Nicole Seah: ‘I got countless rape and death threats’
9 June 2014
In Her World’s May issue opposition party member Nicole Seah spoke to writer Ankita Varma about her year of self-doubt, physical exhaustion and death threats.
“A friend once told me that your 20s are like walking in the wilderness. You have enough idealism for ambition but not enough experience to know right from wrong. That statement couldn’t be more true of the last four years of my life. My walk in the wilderness is more poignant only because, for years, everyone around me assumed I had my life all figured out.
Perhaps it’s because I got into politics at 24. You would assume I have stellar academic records and a successful career, right? In fact, I have none of these things. I was a mediocre B-average student throughout my school years. When I graduated from the National University of Singapore (NUS), I got a job at a public relations consultancy only after a six-month internship, during which I bought office supplies and made coffee runs.
Most surprisingly, I was apathetic about local politics until I enrolled at NUS. Politics wasn’t actively discussed in my household. I only knew that my parents had always supported the opposition. My mother had been against the government’s Graduate Mother Scheme in the 1980s, having raised three well-educated children despite being a non-graduate herself. (Editor’s note: This scheme provided financial benefits for mothers who were university graduates and school enrolment privileges for their children.)
The seeds of my political awakening were planted when I edited an independent online newspaper in NUS called The Campus Observer. I wrote about controversial topics like student complaints about private dormitory housing and the xenophobia foreign students faced. I was struck by how students remained apathetic to such issues and did not rally for change. It sparked a new consciousness in me. Shortly after graduating, I joined the Reform Party, where I stayed for two years before leaving to join the National Solidarity Party (NSP).
“You look like a mei-mei”
I worked largely behind the scenes at the NSP. Having studied communications at NUS, I advised the party on how to deal with the media. But when the party heads offered me the opportunity to run in the 2011 general elections, I gave it serious thought. My family was concerned about how it would impact my life and career. Still, I decided to go for it.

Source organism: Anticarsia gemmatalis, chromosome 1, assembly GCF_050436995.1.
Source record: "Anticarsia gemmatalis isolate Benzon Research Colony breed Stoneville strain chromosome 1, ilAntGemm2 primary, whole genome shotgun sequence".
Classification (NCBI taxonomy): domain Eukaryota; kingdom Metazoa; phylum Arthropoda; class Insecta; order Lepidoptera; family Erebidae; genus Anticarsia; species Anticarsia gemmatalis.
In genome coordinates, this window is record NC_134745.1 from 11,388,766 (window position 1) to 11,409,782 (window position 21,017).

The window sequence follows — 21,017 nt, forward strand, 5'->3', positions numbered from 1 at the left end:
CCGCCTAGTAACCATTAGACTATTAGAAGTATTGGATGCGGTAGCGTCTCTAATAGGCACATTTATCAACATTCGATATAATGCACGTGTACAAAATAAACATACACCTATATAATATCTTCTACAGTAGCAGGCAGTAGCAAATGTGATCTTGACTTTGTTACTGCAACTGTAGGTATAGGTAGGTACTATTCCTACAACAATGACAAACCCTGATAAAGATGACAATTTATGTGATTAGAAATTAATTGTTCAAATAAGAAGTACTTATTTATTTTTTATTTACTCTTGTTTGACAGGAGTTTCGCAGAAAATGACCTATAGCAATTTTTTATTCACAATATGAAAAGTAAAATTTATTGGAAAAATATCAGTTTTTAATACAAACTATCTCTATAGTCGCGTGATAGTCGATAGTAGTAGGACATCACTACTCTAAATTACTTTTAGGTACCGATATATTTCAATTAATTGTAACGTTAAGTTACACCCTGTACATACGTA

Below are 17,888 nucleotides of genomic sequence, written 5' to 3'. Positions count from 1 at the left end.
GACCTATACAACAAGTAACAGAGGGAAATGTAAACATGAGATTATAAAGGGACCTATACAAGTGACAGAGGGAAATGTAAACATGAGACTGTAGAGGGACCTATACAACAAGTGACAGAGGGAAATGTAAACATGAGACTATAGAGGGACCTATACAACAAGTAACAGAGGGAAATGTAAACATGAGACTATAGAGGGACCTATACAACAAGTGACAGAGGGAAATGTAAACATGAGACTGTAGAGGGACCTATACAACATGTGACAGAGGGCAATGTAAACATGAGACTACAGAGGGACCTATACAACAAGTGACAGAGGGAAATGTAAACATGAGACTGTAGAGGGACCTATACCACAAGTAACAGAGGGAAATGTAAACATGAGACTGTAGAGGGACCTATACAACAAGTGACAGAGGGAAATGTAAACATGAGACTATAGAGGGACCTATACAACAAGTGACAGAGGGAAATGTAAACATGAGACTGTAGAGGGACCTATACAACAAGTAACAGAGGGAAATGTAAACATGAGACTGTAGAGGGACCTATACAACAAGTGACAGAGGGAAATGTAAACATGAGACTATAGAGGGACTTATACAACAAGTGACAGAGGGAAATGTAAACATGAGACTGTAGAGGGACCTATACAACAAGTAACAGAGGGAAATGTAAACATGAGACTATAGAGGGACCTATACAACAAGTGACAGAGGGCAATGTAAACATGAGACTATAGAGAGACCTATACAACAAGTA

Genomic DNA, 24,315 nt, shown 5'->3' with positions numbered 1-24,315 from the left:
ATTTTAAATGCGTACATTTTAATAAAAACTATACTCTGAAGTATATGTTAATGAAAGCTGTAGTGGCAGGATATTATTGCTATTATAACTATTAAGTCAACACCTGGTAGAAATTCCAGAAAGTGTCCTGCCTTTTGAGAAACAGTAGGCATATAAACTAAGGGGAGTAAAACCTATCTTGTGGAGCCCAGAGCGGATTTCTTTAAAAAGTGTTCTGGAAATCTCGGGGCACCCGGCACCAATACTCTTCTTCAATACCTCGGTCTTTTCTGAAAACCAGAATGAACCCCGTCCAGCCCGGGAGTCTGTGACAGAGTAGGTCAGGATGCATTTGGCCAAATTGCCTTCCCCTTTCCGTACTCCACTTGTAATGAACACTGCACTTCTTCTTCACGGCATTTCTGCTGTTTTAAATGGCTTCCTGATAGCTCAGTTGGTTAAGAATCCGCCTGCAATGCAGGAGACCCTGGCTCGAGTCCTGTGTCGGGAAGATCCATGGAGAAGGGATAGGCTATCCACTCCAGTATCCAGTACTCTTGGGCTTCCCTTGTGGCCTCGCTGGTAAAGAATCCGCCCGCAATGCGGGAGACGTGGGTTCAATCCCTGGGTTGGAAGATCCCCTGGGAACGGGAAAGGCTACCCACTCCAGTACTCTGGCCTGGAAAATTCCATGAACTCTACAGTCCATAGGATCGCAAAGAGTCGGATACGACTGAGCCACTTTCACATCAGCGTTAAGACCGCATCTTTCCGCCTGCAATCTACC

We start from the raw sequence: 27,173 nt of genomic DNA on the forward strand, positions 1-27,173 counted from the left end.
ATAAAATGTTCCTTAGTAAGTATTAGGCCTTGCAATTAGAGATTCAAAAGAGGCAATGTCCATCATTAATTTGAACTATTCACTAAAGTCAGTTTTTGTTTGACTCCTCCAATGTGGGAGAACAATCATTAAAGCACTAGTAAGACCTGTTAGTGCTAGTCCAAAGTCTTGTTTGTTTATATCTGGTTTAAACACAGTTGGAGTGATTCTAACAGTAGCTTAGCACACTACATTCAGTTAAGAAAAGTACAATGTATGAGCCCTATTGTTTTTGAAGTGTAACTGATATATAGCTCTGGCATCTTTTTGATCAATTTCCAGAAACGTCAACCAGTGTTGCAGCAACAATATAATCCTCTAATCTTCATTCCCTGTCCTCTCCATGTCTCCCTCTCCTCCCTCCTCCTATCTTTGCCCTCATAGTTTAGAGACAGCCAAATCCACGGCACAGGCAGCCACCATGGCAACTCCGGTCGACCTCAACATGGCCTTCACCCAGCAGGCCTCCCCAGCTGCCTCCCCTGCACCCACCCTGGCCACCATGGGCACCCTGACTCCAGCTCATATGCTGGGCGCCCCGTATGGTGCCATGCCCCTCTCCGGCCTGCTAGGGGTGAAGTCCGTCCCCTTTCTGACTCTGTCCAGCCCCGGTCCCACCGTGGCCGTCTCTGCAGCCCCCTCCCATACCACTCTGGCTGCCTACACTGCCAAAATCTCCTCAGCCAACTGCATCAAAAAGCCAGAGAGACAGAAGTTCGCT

Somehow, the idea of campaigning in Marine Parade – a constituency that hadn’t been contested since 1992 – appealed to me. The nine days of campaigning were a firestorm. We didn’t have the time or resources to prep or train. The days before the election were a mad dash to raise money, print flyers and get campaign materials ready.
I was forced to go from a wallflower to addressing hundreds of thousands at political rallies. I remember rewriting the speech of my inaugural address over and over again, and practising to make sure it was clear and impactful. I felt intense pressure to keep my guard up. One slip could cost me my reputation or lead others to brush me off as naive and inexperienced. I didn’t want my youth to be thought of as a handicap.
But I was affected when people left nasty comments on my Facebook page attacking my age (“She looks like a mei-mei!”), appearance (“Her forehead looks like a horse’s!”) and intellect (“She’s probably a bimbo”). Having strangers bash you is something you never get used to. Friends and family encouraged me, but I became a harsher critic of myself in a bid to prove the naysayers wrong.
“I saw my future in five-year blocks”
2011 was a watershed year for Singapore politics. Many Gen-Yers were voting for the first time and there was a presidential election the same year. I was fired up to see people interested in politics. But I also knew how much more had to be done. Campaigning had exposed me to those who were falling through the cracks in society and this made me determined to run again for the 2016 elections.
Politics is all about staying relevant, so I jumped at every opportunity given to me post-election. I spoke at events, sat on panels, went on walkabouts and discussed policy at the grassroots level. I clocked 16-hour days on average. Days were spent at my advertising job. Evenings I filled with talks, forums or walkabouts. Afterwards, I’d head back to the office to finish up work.
By 2012, I was pulling all-nighters, sometimes working until 6am. I had a never-ending to-do list. Even cab rides were spent furiously thinking up talking points or planning speeches. If I had time for lunch, it would be a 10-minute affair at my desk.
Harder still was the emotional toll. I had relatively no policymaking experience and felt out of my depth. I remember being invited to a panel session where I spoke alongside another opposition party member, a minister and an academic – all much older than I was, and more experienced. I forced myself to appear confident, but I thought I sounded superficial compared to the other panelists. I felt like a fraud.